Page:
“This has been a really long season,” McGee-Stafford said. “Coach has brought me along slow and make sure I got my legs back. All of [my] teammates have been really helpful, waiting for me to get everything back and trusting me when I was ready.” 

With a slew of injuries and adversities this season, head coach Karen Aston focused on using her veteran players to help the Longhorns make a deep postseason run in the weeks leading up to the tournament. 

“Because we have experience, we know what to expect when the NCAA Tournament comes,” Davenport said when the seeds were announced. “I think it’s just a feel for the game and when the freshmen and sophomores see us on the court, it just makes them more comfortable.” 

The Longhorns now advance to their first Sweet 16 appearance since the 2003-2004 season, when current Longhorns head coach Karen Aston was then an assistant coach for the team. They play either top-seeded UConn or No. 8 Rutgers on Saturday in Albany, New York. 

Junior center Imani McGee-Stafford lays the ball up against Oklahoma. McGee-Stafford finished with 11 points and 10 boards as Texas advances to the Big 12 tournament conference finals.
Photo Credit: Marshall Tidrick | Daily Texan Staff

Texas has become quite familiar with deficits this season. But down by 6 points late in the second half Friday, Texas started to streak.

With the game tied with less than 20 seconds to go, a Lady Toppers foul sent freshman guard Brooke McCarty to the charity stripe, where she sank both free throws to help Texas hang on to a 66-64 victory over Western Kentucky in the first round of the NCAA tournament.

“I told our players after the game that this was obviously a hard-fought win, and it was nothing to be ashamed of that it went to the wire because I was so impressed by [Western Kentucky] … ,” head coach Karen Aston said. “I knew they would present problems for us from a matchup perspective.”

The game featured 10 lead changes, with each team leading for about 18 minutes each. Texas’s defense held the Lady Toppers to 29 percent shooting in the opening period, but 13 first-half turnovers by the Longhorns kept the game close early.

“We stopped turning the ball over in the second half and started attacking and that was really ultimately the difference, Aston said. “I am proud of our players for holding in there, and it wasn't easy with first-game jitters. I thought we really held in there.”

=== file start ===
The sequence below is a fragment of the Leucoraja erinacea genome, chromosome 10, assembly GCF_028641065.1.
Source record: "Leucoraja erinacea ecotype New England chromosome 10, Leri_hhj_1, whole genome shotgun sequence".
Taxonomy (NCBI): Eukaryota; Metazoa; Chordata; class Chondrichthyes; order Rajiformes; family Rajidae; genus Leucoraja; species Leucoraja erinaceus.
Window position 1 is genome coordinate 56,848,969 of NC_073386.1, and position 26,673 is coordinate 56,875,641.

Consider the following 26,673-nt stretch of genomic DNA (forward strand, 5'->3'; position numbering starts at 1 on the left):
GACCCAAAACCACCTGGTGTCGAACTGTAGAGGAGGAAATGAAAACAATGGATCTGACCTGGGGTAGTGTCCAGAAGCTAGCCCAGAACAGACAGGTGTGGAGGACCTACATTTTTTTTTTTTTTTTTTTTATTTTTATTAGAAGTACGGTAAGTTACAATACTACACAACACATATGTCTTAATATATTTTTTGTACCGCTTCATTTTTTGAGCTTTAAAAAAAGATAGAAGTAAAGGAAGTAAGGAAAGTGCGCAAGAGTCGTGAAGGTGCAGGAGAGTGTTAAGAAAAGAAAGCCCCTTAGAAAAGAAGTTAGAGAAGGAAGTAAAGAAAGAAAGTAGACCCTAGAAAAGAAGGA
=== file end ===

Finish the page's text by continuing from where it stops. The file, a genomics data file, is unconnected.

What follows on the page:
Junior center Imani McGee-Stafford, who started against Western Kentucky, picked up a double-double, scoring a season-high 24 points and grabbing 15 boards. She said the game scenario seemed all too familiar.

“We were in the huddle in the last four minutes, and I just kept thinking to myself, ‘We've been here before. We've been here before. We've come back from 6 or 8 points with just a little bit of time left,’” McGee-Stafford said. “So I think it's good knowing that we are able to come back, and we have the experience from games earlier in the season.”

Texas has come from behind to win in multiple games this season. Aston's lineup change gave the Longhorns NCAA tournament experience, as Friday’s starting five was the 12th different lineup in 33 games this season.

“I think because of the experience we have, we know how hard we have to push because we have lost games like this,” McCarty said. “So we just thought back to those games every time we were in the huddle, and we just pushed and pushed and pushed, and we came out with the win.”

The first-round win gives the Longhorns their 23rd victory of the season, the team’s most since the 2003-2004 season.

“I think getting this win under our belt is a great confidence booster for this team, and obviously, every game we can play is a positive for this program,” Aston said.

The Longhorns look to continue their momentum into the second round, as they face No. 4 California at 8 p.m. Sunday on ESPN2. The winner moves on to the Sweet 16.

With a slew of absences on the court, head coach Karen Aston has been forced to switch things up.